'Resurrection' Might Be This Year's Answer to 'Malignant'
This Sundance horror film starring Rebecca Hall is an unbelievable, zany ride.
Last year, one of the most joyous, ridiculous, and flat-out fun cinematic experiences came from James Wan's Malignant, which ends with a goofy giallo twist that must be seen to be believed. If there's an heir to that in 2022, it might be Resurrection.
Having premiered this weekend at the virtual Sundance Film Festival, Andrew Semans' film starring Rebecca Hall is arguably better acted and better written than Malignant—it has that "elevated horror" sheen that might make some people roll their eyes and others more readily press play—but it ends on such a wild note that I was basically screaming at my television. Plus, it features a performance from Hall that is absolutely mesmerizing, proving her yet again to be one of the best actors of her generation.
I'm going to tread lightly here so as not to spoil anything. You'll have to keep guessing at the directions the film goes based on the exclamatory nature of the adjectives I use. However, if you can figure out what is tormenting Hall's character, you are savvier than I am.
Hall plays Margaret, a woman who appears above all to be competent. She handles complaints at work swiftly and without bullshit, and makes time for casual sex with her married colleague (Ray Donovan's Michael Esper) when she's not mothering her headstrong daughter Abbie (Grace Kaufman). But Margaret's solid foundation gradually starts to shake. Abbie finds a mysterious tooth in her belongings, then gets into a bike accident. This coincides with Margaret beginning to notice the presence of a man (Tim Roth) in her vicinity. He's at a conference she's attending, at the mall, in a park. When she approaches him, he denies knowing her, but then uses her name, flashing a terrifying smile.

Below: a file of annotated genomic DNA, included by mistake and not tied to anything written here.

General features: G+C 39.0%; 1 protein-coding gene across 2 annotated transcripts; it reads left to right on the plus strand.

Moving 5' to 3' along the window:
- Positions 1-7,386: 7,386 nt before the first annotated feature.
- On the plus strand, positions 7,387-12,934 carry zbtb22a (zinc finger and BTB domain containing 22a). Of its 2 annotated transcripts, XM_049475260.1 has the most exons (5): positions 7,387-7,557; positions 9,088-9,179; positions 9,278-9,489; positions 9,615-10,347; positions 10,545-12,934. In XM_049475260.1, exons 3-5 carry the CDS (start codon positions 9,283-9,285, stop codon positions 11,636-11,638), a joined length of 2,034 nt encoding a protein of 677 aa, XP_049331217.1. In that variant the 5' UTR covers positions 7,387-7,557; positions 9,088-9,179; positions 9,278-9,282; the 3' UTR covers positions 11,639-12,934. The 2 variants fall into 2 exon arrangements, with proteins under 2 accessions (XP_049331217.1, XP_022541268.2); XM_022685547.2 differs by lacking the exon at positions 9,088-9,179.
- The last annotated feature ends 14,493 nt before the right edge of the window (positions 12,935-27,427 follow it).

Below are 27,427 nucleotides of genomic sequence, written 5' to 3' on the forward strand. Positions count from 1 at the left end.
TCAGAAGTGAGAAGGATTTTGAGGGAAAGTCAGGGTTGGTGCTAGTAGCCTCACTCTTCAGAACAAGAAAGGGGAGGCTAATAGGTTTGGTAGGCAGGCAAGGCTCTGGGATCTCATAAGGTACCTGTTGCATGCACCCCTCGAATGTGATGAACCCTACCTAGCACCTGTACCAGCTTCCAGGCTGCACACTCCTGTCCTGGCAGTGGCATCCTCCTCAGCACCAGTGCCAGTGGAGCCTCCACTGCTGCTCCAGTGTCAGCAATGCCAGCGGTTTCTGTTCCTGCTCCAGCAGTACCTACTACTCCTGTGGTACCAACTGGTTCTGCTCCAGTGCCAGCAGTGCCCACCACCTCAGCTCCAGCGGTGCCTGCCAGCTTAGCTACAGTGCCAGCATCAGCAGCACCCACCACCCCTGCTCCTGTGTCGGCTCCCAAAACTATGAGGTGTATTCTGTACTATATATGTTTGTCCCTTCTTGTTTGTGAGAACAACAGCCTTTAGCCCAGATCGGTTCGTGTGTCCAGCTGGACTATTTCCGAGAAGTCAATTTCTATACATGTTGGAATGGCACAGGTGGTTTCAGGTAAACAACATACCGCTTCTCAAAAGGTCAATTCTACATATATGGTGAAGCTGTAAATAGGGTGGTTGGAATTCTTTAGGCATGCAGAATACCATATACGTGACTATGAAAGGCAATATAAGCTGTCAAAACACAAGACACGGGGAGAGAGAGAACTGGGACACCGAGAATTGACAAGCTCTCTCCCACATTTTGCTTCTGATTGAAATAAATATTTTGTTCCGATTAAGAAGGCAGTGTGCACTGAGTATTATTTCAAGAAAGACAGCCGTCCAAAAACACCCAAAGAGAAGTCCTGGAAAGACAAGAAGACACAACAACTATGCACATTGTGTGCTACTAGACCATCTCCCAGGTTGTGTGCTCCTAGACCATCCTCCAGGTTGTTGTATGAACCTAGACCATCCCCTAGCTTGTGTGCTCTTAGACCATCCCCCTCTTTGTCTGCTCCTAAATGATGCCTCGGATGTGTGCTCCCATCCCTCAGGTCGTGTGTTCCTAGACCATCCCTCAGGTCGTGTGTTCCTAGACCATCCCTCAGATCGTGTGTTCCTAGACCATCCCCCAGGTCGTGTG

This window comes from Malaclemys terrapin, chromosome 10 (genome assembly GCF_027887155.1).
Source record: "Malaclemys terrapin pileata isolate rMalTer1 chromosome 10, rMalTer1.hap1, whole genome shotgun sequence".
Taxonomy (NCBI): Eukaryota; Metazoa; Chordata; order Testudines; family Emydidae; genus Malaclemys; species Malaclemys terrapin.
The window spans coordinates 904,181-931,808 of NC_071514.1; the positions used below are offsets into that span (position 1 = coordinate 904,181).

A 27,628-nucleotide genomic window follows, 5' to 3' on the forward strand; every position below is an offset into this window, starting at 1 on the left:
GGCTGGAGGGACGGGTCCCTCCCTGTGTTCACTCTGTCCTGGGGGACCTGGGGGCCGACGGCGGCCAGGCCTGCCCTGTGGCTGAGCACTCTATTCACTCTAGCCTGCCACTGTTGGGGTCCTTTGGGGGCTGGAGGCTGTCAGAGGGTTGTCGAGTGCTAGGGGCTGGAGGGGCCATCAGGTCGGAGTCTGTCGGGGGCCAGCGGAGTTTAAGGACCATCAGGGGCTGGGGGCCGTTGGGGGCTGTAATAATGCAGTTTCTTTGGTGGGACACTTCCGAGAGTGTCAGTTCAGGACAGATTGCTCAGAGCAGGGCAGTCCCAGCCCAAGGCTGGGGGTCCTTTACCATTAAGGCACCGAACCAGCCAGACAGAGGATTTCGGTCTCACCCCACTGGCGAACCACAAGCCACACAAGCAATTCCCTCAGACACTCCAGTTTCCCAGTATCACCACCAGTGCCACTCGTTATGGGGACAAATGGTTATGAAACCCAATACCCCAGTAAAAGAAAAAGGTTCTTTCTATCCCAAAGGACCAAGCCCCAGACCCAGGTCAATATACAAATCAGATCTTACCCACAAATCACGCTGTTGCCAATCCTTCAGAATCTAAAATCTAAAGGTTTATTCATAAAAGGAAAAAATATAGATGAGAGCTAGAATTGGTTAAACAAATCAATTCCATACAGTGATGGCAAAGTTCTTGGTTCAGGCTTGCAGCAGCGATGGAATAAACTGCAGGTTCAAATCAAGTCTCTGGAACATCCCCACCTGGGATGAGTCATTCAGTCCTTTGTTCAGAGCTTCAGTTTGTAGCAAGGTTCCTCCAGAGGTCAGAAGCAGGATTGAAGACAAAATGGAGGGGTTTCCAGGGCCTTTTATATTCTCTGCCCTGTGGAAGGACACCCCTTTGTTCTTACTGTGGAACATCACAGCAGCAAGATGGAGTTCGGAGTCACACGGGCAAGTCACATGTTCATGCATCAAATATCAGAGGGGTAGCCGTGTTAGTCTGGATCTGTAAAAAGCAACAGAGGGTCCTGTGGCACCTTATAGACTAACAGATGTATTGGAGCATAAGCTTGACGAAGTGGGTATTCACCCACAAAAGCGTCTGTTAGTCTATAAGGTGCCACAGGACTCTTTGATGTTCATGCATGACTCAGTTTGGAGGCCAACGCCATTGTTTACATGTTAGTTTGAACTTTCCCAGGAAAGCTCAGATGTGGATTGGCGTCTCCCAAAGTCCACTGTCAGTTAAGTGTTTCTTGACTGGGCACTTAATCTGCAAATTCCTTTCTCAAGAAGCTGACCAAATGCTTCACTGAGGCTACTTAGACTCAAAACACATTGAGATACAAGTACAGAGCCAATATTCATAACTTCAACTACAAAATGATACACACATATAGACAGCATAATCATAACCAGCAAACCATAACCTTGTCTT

So how does Margaret know this man? And what does his reappearance mean to her life? Well, she explains it steadily in a humdinger of a monologue that grows progressively weirder as it goes. Margaret is telling this to an employee at her job (Angela Wong Carbone) who asks what was wrong and has no idea what she's in for. But we don't get to see this young woman's reactions until Margaret has finished her story. Semans lights her in chiaroscuro and stays trained on her face as she unemotionally recounts how she met this person while taking a gap year with her researcher parents. What starts as a familiar saga of an older man taking advantage of an impressionable girl goes in a disturbing direction that is also utterly bizarre. Hall completely sells every word. And the movie only gets stranger from there, unleashing a quietly terrifying Roth onto the audience.
Resurrection starts, like so much horror these days, with the notion that Margaret's paranoia might be unjustified, but it ends with an entirely literal shock. The result is electrifying, and I was buzzing for hours following my screening. I just couldn't believe it ended up there. It's a conclusion that's surreal and wacky and horrifying all at once without being bogged down in too much mythology. You're just going to have to see for yourself.